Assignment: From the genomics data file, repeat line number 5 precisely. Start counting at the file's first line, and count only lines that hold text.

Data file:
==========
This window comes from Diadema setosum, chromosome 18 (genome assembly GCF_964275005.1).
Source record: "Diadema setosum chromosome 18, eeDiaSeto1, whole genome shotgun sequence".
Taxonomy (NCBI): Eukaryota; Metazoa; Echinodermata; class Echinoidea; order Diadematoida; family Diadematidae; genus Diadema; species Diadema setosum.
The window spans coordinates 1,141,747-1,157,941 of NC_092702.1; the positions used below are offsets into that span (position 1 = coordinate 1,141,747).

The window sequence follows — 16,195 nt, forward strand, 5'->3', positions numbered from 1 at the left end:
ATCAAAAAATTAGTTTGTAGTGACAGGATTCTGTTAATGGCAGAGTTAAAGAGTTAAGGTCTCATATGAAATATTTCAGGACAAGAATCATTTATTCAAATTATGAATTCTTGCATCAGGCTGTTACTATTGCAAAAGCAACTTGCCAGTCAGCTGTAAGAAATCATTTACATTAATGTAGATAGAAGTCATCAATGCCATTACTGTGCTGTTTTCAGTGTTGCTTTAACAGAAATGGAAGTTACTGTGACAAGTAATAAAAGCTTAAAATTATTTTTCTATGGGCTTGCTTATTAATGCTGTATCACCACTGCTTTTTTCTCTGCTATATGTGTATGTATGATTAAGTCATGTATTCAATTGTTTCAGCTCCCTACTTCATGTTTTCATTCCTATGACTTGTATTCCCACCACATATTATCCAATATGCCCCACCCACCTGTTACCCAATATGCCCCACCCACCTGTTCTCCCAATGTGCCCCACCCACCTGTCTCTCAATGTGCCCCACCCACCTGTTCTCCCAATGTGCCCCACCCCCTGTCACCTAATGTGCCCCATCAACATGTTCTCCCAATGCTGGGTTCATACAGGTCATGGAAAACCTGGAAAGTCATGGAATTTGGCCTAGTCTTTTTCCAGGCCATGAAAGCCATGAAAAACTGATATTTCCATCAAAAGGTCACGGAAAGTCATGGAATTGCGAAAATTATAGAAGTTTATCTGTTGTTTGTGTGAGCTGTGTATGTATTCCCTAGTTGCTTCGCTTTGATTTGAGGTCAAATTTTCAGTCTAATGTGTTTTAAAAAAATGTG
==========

The window sequence follows — 16,195 nt, forward strand, 5'->3', positions numbered from 1 at the left end: